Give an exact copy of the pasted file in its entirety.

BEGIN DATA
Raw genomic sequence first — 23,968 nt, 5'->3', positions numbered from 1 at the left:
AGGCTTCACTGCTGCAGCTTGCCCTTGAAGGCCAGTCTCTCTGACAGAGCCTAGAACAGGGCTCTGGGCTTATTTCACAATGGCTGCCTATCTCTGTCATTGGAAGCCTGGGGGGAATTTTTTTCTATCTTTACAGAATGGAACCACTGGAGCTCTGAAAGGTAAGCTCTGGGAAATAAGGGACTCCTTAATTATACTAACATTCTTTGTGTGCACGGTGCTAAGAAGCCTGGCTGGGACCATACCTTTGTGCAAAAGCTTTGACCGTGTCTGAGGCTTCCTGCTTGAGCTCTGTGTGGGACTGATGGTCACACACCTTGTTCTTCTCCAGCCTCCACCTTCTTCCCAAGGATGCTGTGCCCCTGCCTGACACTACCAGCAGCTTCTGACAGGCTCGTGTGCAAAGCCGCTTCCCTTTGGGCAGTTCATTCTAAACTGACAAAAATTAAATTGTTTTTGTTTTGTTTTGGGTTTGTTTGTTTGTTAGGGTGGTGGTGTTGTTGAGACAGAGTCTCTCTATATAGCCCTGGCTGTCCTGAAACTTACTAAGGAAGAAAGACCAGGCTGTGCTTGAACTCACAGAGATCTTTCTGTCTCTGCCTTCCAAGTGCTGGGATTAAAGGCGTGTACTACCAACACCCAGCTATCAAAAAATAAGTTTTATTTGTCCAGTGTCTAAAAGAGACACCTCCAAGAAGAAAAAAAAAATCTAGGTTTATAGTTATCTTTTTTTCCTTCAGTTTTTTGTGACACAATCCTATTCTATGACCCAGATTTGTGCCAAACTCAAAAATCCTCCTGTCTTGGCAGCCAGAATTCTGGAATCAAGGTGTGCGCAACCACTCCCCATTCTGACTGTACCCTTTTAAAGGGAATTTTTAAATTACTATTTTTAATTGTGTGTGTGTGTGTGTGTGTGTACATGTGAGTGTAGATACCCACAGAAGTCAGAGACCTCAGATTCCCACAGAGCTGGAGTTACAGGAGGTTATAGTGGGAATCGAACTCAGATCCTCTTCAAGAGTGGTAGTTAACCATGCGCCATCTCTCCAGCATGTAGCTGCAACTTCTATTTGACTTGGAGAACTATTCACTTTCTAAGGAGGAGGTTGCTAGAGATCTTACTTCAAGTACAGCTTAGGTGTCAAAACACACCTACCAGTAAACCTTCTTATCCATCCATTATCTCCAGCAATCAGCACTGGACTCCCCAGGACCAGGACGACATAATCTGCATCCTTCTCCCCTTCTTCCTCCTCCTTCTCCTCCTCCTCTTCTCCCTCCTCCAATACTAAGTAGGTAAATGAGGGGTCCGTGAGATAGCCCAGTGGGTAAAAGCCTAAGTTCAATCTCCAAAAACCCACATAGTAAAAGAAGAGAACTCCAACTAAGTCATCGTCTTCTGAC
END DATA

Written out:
Raw genomic sequence first — 23,968 nt, 5'->3', positions numbered from 1 at the left:
AGGCTTCACTGCTGCAGCTTGCCCTTGAAGGCCAGTCTCTCTGACAGAGCCTAGAACAGGGCTCTGGGCTTATTTCACAATGGCTGCCTATCTCTGTCATTGGAAGCCTGGGGGGAATTTTTTTCTATCTTTACAGAATGGAACCACTGGAGCTCTGAAAGGTAAGCTCTGGGAAATAAGGGACTCCTTAATTATACTAACATTCTTTGTGTGCACGGTGCTAAGAAGCCTGGCTGGGACCATACCTTTGTGCAAAAGCTTTGACCGTGTCTGAGGCTTCCTGCTTGAGCTCTGTGTGGGACTGATGGTCACACACCTTGTTCTTCTCCAGCCTCCACCTTCTTCCCAAGGATGCTGTGCCCCTGCCTGACACTACCAGCAGCTTCTGACAGGCTCGTGTGCAAAGCCGCTTCCCTTTGGGCAGTTCATTCTAAACTGACAAAAATTAAATTGTTTTTGTTTTGTTTTGGGTTTGTTTGTTTGTTAGGGTGGTGGTGTTGTTGAGACAGAGTCTCTCTATATAGCCCTGGCTGTCCTGAAACTTACTAAGGAAGAAAGACCAGGCTGTGCTTGAACTCACAGAGATCTTTCTGTCTCTGCCTTCCAAGTGCTGGGATTAAAGGCGTGTACTACCAACACCCAGCTATCAAAAAATAAGTTTTATTTGTCCAGTGTCTAAAAGAGACACCTCCAAGAAGAAAAAAAAAATCTAGGTTTATAGTTATCTTTTTTTCCTTCAGTTTTTTGTGACACAATCCTATTCTATGACCCAGATTTGTGCCAAACTCAAAAATCCTCCTGTCTTGGCAGCCAGAATTCTGGAATCAAGGTGTGCGCAACCACTCCCCATTCTGACTGTACCCTTTTAAAGGGAATTTTTAAATTACTATTTTTAATTGTGTGTGTGTGTGTGTGTGTGTACATGTGAGTGTAGATACCCACAGAAGTCAGAGACCTCAGATTCCCACAGAGCTGGAGTTACAGGAGGTTATAGTGGGAATCGAACTCAGATCCTCTTCAAGAGTGGTAGTTAACCATGCGCCATCTCTCCAGCATGTAGCTGCAACTTCTATTTGACTTGGAGAACTATTCACTTTCTAAGGAGGAGGTTGCTAGAGATCTTACTTCAAGTACAGCTTAGGTGTCAAAACACACCTACCAGTAAACCTTCTTATCCATCCATTATCTCCAGCAATCAGCACTGGACTCCCCAGGACCAGGACGACATAATCTGCATCCTTCTCCCCTTCTTCCTCCTCCTTCTCCTCCTCCTCTTCTCCCTCCTCCAATACTAAGTAGGTAAATGAGGGGTCCGTGAGATAGCCCAGTGGGTAAAAGCCTAAGTTCAATCTCCAAAAACCCACATAGTAAAAGAAGAGAACTCCAACTAAGTCATCGTCTTCTGAC